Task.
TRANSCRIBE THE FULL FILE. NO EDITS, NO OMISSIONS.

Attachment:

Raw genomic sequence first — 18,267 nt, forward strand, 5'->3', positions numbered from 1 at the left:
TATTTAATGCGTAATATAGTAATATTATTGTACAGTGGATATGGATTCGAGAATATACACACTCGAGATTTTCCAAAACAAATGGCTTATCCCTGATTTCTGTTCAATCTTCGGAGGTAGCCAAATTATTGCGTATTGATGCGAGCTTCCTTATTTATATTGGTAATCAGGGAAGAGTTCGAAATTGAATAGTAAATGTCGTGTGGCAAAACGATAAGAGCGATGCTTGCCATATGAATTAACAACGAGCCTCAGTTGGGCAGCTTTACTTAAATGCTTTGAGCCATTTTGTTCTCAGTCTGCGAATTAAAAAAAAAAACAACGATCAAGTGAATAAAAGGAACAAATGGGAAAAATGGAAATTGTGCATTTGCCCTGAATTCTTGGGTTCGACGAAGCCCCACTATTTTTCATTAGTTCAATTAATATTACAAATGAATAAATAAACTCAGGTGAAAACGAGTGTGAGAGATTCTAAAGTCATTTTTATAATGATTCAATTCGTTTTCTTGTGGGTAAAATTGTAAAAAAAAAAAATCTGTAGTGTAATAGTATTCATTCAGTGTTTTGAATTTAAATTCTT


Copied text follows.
Raw genomic sequence first — 18,267 nt, forward strand, 5'->3', positions numbered from 1 at the left:
TATTTAATGCGTAATATAGTAATATTATTGTACAGTGGATATGGATTCGAGAATATACACACTCGAGATTTTCCAAAACAAATGGCTTATCCCTGATTTCTGTTCAATCTTCGGAGGTAGCCAAATTATTGCGTATTGATGCGAGCTTCCTTATTTATATTGGTAATCAGGGAAGAGTTCGAAATTGAATAGTAAATGTCGTGTGGCAAAACGATAAGAGCGATGCTTGCCATATGAATTAACAACGAGCCTCAGTTGGGCAGCTTTACTTAAATGCTTTGAGCCATTTTGTTCTCAGTCTGCGAATTAAAAAAAAAAACAACGATCAAGTGAATAAAAGGAACAAATGGGAAAAATGGAAATTGTGCATTTGCCCTGAATTCTTGGGTTCGACGAAGCCCCACTATTTTTCATTAGTTCAATTAATATTACAAATGAATAAATAAACTCAGGTGAAAACGAGTGTGAGAGATTCTAAAGTCATTTTTATAATGATTCAATTCGTTTTCTTGTGGGTAAAATTGTAAAAAAAAAAAATCTGTAGTGTAATAGTATTCATTCAGTGTTTTGAATTTAAATTCTT